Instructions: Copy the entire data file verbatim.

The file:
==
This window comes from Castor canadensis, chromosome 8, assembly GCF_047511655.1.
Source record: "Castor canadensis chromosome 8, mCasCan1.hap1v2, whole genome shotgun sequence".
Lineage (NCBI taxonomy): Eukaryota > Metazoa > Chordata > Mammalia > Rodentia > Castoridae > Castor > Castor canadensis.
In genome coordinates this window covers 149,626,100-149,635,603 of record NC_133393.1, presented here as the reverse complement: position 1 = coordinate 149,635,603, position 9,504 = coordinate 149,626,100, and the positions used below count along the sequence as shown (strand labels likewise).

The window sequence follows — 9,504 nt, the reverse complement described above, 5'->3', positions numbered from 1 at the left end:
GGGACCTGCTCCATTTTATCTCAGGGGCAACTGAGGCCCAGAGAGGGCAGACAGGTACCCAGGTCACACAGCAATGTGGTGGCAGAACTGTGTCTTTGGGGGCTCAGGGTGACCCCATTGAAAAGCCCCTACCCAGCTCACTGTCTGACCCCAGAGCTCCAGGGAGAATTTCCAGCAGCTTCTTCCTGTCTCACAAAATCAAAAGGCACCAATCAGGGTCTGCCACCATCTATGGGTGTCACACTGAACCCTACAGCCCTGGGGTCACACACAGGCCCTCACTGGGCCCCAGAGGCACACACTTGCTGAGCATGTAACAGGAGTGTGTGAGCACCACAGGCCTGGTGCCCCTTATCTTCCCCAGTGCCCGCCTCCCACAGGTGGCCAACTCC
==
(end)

This window comes from Castor canadensis, chromosome 8, assembly GCF_047511655.1.
Source record: "Castor canadensis chromosome 8, mCasCan1.hap1v2, whole genome shotgun sequence".
Lineage (NCBI taxonomy): Eukaryota > Metazoa > Chordata > Mammalia > Rodentia > Castoridae > Castor > Castor canadensis.
In genome coordinates this window covers 149,626,100-149,635,603 of record NC_133393.1, presented here as the reverse complement: position 1 = coordinate 149,635,603, position 9,504 = coordinate 149,626,100, and the positions used below count along the sequence as shown (strand labels likewise).

The window sequence follows — 9,504 nt, the reverse complement described above, 5'->3', positions numbered from 1 at the left end:
GGGACCTGCTCCATTTTATCTCAGGGGCAACTGAGGCCCAGAGAGGGCAGACAGGTACCCAGGTCACACAGCAATGTGGTGGCAGAACTGTGTCTTTGGGGGCTCAGGGTGACCCCATTGAAAAGCCCCTACCCAGCTCACTGTCTGACCCCAGAGCTCCAGGGAGAATTTCCAGCAGCTTCTTCCTGTCTCACAAAATCAAAAGGCACCAATCAGGGTCTGCCACCATCTATGGGTGTCACACTGAACCCTACAGCCCTGGGGTCACACACAGGCCCTCACTGGGCCCCAGAGGCACACACTTGCTGAGCATGTAACAGGAGTGTGTGAGCACCACAGGCCTGGTGCCCCTTATCTTCCCCAGTGCCCGCCTCCCACAGGTGGCCAACTCC